... continued from cover 1. TAKE A CLOSER LOOK AT YOUR
in an outside IT consulting firm, as they’ll give you the hard truth and let you know exactly where your weaknesses lie. This might be a tall order for your small business, but it might save
— it’s to get your people up to speed with cybercrime trends and educate them on best practices for avoiding threats. To this end, it’s a good idea to hold regular education sessions on cybersecurity. You might be able to easily recognize a phishing email; many of your team members may not. Again, it’s a good idea to bring in an outside company whose specialty is training teams on digital threats. Sometimes all it takes is a single session for everyone to understand just what they’re up against. Cybercrime is a bigger problem now than it ever has been, and it shows no signs of slowing down. But if you take
CYBERSECURITY BUDGET (OR SET ONE).
It can be overwhelming to set a firm budget for any aspect of your business, but this is especially true of IT, because many business owners aren’t often sure what type of security their company needs or how much it will cost. According to CIO magazine, you should spend around 4–6 percent of your annual revenue on cybersecurity. If your current cybersecurity budget falls under this range, it’s time to re-evaluate. Will your current IT system protect your business should a cybercriminal target it? If the tech you use every day gets hacked for hours or even days, will your company survive? Most companies simply cannot afford that much downtime, much less the loss of precious data, due to a single employee’s misguided click. Even if you are already prepared to invest good money into cybersecurity, you must do your research to determine which IT companies are worth your dollars. If you can afford it, bring
your entire operation down the line. 2. LOOK FOR WAYS TO EDUCATE YOUR TEAM (AND HOLD THEM ACCOUNTABLE).
According to IBM’s X-Force Threat Intelligence Index, more than two-thirds of cyberattacks occur due to “inadvertent insiders.”These are employees who unknowingly engage in actions that leave the network vulnerable, like clicking on a suspicious link in a phishing email or ignoring a key software patch.
responsibility for defending your network before it’s too late, you can bat away these threats and drastically reduce the danger to your operation. All it takes is a little time, a little savvy, and a willingness to invest in better IT.
Cryptographer Bruce Schneier put it best when he said, “Only amateurs attack machines; professionals target people.” Because of this, the best way to boost your cybersecurity isn’t to pile money into a better antivirus or complicated network defense
3 Questions to Ensure You Obtain the Right Clients AreYou QualifyingYour Prospects?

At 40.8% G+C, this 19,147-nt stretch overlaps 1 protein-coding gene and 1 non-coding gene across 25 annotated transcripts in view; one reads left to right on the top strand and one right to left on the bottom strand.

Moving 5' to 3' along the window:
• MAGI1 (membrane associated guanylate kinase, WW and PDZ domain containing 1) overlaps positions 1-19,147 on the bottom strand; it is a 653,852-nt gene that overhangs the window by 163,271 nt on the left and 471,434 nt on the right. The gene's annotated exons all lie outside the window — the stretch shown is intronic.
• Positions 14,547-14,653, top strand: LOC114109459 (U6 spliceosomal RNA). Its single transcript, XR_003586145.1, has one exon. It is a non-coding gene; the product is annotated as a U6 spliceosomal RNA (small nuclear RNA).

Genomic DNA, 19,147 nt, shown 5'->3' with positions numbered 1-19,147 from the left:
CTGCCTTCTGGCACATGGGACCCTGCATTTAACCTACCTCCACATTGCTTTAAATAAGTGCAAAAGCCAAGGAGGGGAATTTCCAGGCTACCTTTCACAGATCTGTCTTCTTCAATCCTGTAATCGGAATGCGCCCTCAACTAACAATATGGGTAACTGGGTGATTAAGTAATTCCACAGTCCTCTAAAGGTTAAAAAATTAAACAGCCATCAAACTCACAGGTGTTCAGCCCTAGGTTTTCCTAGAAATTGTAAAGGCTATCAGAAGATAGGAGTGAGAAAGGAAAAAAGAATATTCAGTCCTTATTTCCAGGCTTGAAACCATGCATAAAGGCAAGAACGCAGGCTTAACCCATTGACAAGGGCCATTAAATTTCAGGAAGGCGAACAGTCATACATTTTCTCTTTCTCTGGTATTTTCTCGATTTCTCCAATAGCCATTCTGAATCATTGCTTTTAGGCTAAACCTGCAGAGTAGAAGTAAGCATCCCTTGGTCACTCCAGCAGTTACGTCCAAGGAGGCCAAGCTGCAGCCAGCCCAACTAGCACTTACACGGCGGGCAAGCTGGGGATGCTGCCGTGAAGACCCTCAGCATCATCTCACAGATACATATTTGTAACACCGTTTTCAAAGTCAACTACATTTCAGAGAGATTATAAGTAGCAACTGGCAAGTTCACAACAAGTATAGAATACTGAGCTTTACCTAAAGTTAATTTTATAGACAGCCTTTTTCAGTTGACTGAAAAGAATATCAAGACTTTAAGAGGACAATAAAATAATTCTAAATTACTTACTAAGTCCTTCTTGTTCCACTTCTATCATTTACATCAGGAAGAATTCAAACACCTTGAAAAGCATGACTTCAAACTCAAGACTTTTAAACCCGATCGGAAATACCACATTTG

a connection. Just because someone fits what you’re looking for doesn’t mean they are worth the time investment. Some of your ideal prospects will demand excessive time from your team, making the cost of client acquisition even higher. Set a maximum amount of time you’re willing to dedicate to a lead, and as you get closer to that threshold, ask yourself if it’s worth continuing that relationship. DOES THE PROSPECT ALIGN WITH YOUR VALUES? You may attract the right lead, and you might be able to convert that lead efficiently, but that doesn’t mean they are the right fit for your company. Above all else, a client needs to match your core values. Your team is a direct reflection of your company, but so are your clients. By qualifying your prospects effectively, you’ll increase client retention, improve client satisfaction, and create rave followers. Rather than trying to find leads under any rock you can turn over, ask these three questions about each prospect, and you’ll find more success in business.
The shotgun lead generation approach is both ineffective and inefficient. For years, businesses put the power of decision-making in the hands of the consumer. Companies chased after any opportunity to put their name in front of a lead, hoping their skills would lead to a conversion. It wasn’t until recently that marketing and lead generation trends flipped the tables. Rather than an organization spraying out strategies across every feasible medium, new tactics implement a more targeted approach to get the right clients. Here are three questions you can ask to qualify your prospects. WHAT DOES YOUR IDEAL PROSPECT LOOK LIKE? Rather than taking any client they can get, a smart business owner focuses their attention toward the leads they want. It’s important to focus on candidates in a specific demographic. Doing business with those who match your requirements will result in happier clients and better relationships. HOW MUCH TIME ARE YOU WILLING TO SPEND ON A LEAD? Once you understand the type of client you’re looking for, the next step is to designate how much time you’re willing to spend fostering
2 • www.yolofskylaw.com
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